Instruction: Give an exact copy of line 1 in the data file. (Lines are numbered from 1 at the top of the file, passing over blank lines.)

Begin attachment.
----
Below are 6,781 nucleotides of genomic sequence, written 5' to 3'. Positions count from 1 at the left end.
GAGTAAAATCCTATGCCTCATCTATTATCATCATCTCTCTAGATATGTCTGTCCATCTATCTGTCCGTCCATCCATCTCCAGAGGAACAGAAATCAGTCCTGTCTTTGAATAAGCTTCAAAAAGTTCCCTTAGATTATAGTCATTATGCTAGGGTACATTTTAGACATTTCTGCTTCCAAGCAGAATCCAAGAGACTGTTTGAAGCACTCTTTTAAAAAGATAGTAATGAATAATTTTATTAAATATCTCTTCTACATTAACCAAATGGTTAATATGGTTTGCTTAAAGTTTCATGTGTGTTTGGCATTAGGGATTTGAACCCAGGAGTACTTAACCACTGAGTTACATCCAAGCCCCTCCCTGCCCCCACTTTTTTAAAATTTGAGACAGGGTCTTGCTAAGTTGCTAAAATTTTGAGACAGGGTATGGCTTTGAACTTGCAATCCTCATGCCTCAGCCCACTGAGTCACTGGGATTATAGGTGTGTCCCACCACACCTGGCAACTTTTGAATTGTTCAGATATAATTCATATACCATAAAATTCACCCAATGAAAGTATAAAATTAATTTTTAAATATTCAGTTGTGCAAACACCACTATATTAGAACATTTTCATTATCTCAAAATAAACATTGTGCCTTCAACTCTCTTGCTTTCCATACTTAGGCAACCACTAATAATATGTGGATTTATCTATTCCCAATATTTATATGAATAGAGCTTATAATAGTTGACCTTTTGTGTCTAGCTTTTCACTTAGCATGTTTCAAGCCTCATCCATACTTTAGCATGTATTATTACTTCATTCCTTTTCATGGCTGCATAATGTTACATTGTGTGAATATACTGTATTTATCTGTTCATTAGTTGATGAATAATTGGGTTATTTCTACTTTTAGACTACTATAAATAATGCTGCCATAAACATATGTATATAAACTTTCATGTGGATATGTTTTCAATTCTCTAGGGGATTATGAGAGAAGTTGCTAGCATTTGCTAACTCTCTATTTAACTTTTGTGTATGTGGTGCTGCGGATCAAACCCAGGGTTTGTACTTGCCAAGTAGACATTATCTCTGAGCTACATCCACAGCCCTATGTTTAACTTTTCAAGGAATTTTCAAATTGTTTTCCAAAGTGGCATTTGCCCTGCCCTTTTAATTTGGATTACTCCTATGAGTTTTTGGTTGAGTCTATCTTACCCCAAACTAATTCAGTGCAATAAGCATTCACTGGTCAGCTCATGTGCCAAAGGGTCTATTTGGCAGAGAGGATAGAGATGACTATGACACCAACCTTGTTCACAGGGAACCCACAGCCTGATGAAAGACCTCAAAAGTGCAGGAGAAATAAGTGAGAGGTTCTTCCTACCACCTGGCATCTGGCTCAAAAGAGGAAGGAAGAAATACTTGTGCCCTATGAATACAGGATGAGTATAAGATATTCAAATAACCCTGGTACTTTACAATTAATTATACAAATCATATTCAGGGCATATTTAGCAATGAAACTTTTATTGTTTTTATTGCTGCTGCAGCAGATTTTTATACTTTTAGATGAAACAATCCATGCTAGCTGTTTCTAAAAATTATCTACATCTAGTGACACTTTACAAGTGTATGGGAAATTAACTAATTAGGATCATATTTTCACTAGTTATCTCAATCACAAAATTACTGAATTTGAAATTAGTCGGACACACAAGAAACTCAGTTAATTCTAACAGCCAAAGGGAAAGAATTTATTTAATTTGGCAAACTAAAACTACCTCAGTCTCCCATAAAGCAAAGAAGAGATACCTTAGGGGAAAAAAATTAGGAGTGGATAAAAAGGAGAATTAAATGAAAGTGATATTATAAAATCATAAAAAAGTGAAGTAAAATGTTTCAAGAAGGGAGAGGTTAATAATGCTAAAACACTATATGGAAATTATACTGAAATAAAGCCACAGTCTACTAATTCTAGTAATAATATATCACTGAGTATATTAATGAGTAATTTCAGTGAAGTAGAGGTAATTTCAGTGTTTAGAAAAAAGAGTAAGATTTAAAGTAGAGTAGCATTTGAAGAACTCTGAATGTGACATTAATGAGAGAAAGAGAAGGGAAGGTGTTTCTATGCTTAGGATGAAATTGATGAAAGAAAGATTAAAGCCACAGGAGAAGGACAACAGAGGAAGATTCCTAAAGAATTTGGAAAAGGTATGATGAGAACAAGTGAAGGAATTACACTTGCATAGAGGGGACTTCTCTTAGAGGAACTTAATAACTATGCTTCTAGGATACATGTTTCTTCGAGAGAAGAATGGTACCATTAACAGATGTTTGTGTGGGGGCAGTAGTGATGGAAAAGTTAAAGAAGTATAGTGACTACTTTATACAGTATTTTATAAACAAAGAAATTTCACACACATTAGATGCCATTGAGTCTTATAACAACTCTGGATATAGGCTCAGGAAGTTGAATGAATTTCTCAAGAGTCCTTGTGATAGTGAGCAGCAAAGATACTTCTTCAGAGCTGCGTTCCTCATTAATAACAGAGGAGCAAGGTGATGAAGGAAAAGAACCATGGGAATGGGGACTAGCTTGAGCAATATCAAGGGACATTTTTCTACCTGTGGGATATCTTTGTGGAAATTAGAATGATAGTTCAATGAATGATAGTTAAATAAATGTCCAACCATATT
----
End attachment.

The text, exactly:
Below are 6,781 nucleotides of genomic sequence, written 5' to 3'. Positions count from 1 at the left end.